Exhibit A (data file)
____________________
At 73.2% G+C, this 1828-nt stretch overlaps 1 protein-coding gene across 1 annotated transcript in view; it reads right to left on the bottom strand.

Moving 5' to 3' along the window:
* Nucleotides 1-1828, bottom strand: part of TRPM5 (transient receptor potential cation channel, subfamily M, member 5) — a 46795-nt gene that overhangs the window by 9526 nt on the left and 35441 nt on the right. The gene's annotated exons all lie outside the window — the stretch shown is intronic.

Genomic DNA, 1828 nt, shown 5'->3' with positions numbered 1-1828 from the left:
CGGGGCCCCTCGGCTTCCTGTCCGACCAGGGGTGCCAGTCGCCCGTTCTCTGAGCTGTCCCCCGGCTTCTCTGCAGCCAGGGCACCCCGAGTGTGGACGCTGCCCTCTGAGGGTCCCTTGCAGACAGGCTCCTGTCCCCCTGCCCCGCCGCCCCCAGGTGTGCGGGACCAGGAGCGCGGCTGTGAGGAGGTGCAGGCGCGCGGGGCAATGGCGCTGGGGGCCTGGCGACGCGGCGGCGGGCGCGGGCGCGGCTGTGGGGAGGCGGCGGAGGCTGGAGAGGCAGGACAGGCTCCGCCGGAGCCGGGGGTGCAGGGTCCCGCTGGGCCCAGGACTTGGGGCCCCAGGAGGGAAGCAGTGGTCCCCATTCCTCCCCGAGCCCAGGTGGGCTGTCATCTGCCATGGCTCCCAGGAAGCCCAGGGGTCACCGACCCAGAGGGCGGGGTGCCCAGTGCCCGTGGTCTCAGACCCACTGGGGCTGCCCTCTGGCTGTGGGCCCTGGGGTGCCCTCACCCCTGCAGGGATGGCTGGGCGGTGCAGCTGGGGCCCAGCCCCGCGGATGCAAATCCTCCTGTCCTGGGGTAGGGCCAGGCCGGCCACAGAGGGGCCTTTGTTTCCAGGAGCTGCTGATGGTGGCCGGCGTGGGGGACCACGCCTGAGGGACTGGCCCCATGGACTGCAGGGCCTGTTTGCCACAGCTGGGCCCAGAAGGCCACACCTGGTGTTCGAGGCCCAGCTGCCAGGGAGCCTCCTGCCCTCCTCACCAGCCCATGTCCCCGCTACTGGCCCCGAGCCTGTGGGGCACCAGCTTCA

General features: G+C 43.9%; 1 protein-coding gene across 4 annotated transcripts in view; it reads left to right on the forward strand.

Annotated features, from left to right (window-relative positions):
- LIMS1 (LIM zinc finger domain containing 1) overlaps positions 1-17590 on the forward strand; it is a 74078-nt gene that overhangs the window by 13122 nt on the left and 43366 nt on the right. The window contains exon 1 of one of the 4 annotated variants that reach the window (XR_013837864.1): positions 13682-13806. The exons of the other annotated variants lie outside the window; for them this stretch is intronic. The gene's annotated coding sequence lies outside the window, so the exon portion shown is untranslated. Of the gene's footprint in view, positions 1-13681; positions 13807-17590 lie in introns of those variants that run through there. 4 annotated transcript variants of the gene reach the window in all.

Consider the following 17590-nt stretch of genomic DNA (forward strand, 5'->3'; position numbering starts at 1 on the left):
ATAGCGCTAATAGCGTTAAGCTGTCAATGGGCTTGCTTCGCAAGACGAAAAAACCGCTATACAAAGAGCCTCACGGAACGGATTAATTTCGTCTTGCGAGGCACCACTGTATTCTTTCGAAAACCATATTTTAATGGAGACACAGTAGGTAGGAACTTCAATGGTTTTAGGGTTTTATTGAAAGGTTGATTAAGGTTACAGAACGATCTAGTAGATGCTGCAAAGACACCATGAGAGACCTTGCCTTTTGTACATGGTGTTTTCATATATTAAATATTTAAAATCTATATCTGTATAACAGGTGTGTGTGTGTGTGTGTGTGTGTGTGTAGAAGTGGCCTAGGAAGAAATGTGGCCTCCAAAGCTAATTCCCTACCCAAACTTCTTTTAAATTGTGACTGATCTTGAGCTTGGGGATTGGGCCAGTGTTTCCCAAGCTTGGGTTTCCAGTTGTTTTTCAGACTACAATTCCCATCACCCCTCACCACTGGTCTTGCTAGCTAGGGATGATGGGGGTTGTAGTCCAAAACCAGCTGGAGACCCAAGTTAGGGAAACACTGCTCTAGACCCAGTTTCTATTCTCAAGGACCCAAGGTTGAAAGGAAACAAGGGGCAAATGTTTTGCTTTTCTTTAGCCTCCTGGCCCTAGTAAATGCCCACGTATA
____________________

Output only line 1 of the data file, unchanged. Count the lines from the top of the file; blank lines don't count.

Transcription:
At 73.2% G+C, this 1828-nt stretch overlaps 1 protein-coding gene across 1 annotated transcript in view; it reads right to left on the bottom strand.